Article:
References[edit]

  1. "Family Notices". Launceston Examiner (Tasmania, Australia) LV, (191): p. 1. 12 August 1895. http://nla.gov.au/nla.news-article39614441. Retrieved 27 January 2019. 
  2. "GAZETTE NOTICES.". Launceston Examiner (Tasmania, Australia) LV, (55): p. 5. 5 March 1895. http://nla.gov.au/nla.news-article39603130. Retrieved 27 January 2019. 
  3. "ABOUT PEOPLE". The Examiner (Tasmania) (Tasmania, Australia) LXX, (145): p. 5 (DAILY). 20 June 1911. http://nla.gov.au/nla.news-article50480171. Retrieved 27 January 2019. 
  4. "PERSONAL". The North Western Advocate And The Emu Bay Times (Tasmania, Australia): p. 3. 6 August 1917. http://nla.gov.au/nla.news-article64538119. Retrieved 27 January 2019. 
  5. "THE STATE SCHOOLS". The Advocate (Australia) (Tasmania, Australia): p. 1. 15 January 1920. http://nla.gov.au/nla.news-article66553657. Retrieved 23 January 2019. 
  6. "DEVONPORT.". The Advocate (Australia) (Tasmania, Australia): p. 4. 19 January 1924. http://nla.gov.au/nla.news-article67119854. Retrieved 23 January 2019. 
  7. "DEVONPORT HIGH SCHOOL". The Advocate (Australia) (Tasmania, Australia): p. 3. 3 May 1924. http://nla.gov.au/nla.news-article67138158. Retrieved 23 January 2019. 
  8. "THE RADIO WORLD". Daily Telegraph (Tasmania, Australia) XLIV, (208): p. 6. 30 August 1924. http://nla.gov.au/nla.news-article153693541. Retrieved 23 January 2019. 
  9. "DEVONPORT NOTES.". Daily Telegraph (Tasmania, Australia) XLIV, (226): p. 6. 20 September 1924. http://nla.gov.au/nla.news-article153687041. Retrieved 23 January 2019. 
  10. "NOTABLE SPECTATORS". The Herald (Victoria, Australia) (12,380): p. 2. 2 November 1915. http://nla.gov.au/nla.news-article242400306. Retrieved 6 June 2018. 
  11. [1]

Further reading[edit]

  • Balsillie, John Graeme. Papers of Graeme Balsillie (manuscript) NLA (mainly notes on his rainmaking experiments)
  • Carty, Bruce. Australian Radio History (4th ed. Sydney, 2013) [2]
  • Cleland, Lindsay. Balsillie, John Graeme (1885–1924), Australian Dictionary of Biography, National Centre of Biography, Australian National University (online) [3]
  • Curnow, Geoffrey Ross. "The history of the development of wireless telegraphy and broadcasting in Australia to 1942, with especial reference to the Australian Broadcasting Commission: a political and administrative study". online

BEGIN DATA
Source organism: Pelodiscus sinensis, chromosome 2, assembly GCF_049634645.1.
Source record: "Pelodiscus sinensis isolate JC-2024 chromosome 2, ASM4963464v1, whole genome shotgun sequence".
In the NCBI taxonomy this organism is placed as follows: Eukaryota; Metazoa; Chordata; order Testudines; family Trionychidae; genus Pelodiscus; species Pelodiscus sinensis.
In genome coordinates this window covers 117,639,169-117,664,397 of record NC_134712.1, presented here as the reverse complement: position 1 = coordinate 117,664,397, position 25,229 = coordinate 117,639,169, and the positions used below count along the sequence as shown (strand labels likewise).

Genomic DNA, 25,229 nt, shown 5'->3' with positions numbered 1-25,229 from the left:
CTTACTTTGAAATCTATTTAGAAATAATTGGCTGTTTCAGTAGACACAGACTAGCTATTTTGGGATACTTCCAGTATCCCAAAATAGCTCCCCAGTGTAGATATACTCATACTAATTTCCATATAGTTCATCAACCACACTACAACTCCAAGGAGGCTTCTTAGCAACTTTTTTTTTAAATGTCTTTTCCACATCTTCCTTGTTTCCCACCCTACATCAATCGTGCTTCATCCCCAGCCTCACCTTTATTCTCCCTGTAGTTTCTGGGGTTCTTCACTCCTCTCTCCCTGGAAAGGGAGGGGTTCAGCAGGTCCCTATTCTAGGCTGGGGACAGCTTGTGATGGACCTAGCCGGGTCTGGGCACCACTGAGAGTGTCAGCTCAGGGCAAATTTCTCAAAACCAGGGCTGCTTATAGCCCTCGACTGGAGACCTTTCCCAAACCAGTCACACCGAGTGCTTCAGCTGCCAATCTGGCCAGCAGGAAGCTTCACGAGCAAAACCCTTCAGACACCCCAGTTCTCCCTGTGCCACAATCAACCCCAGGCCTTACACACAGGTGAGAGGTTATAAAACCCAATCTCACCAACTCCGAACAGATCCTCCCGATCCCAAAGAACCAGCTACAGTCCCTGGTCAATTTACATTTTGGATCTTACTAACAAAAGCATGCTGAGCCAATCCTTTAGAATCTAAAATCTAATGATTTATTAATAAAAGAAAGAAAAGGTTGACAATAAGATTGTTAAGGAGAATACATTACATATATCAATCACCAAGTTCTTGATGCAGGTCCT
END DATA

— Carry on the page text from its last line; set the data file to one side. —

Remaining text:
• Durrant, Lawrence. The seawatchers : the story of Australia's Coast Radio Service (angus & Robertson, Sydney, 1986) Trove NLA
  • Given, Donald Jock. "Transit of Empires: Ernest Fisk and the World Wide Wireless". (Melbourne, 2007) [4]
  • Griffen-Foley, Bridget. Changing Stations the story of Australian commercial radio [5]
  • Hadlow, Martin Lindsay. "Wireless and Empire ambition: wireless telegraphy/telephony and radio broadcasting in the British Solomon Islands Protectorate, South-West Pacific (1914-1947): political, social and developmental perspectives". (Martin Hadlow, Brisbane, 2016) [6] [7]
  • Harte, Bernard. When Radio Was The Cat's Whiskers (Rosenberg Publishing, 2002) [8]
  • Hewitson, Peter. Australian MCS; A brief history of the Australian Coastal Radio Service (Website) [9]
  • Johnstone, James. Coastal Radio Stations (Webpages) [10]
  • Jolly, Rhonda. Media ownership and regulation: a chronology (Canberra, 2016) [11]
  • National Archives of Australia. Numerous files referencing Balsillie. [12]
  • National Library of Australia. Trove Digitised Newspapers (Online) [13] (300+ selected articles tagged John Graeme Balsillie, mostly text corrected)
  • National Library of Australia. Trove Digitised Newspapers (Online) [14] (100+ selected articles tagged Rainmaking, mostly text corrected)
  • Ross, John F. A History of Radio in South Australia 1897–1977 (J. F. Ross, 1978) [15]
  • Ross, John F. Radio Broadcasting Technology, 75 Years of Development in Australia 1923–1998 (J. F. Ross, 1998) [16]
  • Sweeney, Walter M. A complete course of wireless for professional or amateur students (E. W. Coles Book Arcade, Melbourne, 1920) [17] contains a comprehensive description of the Australian wireless system deployed in the Coastal Radio network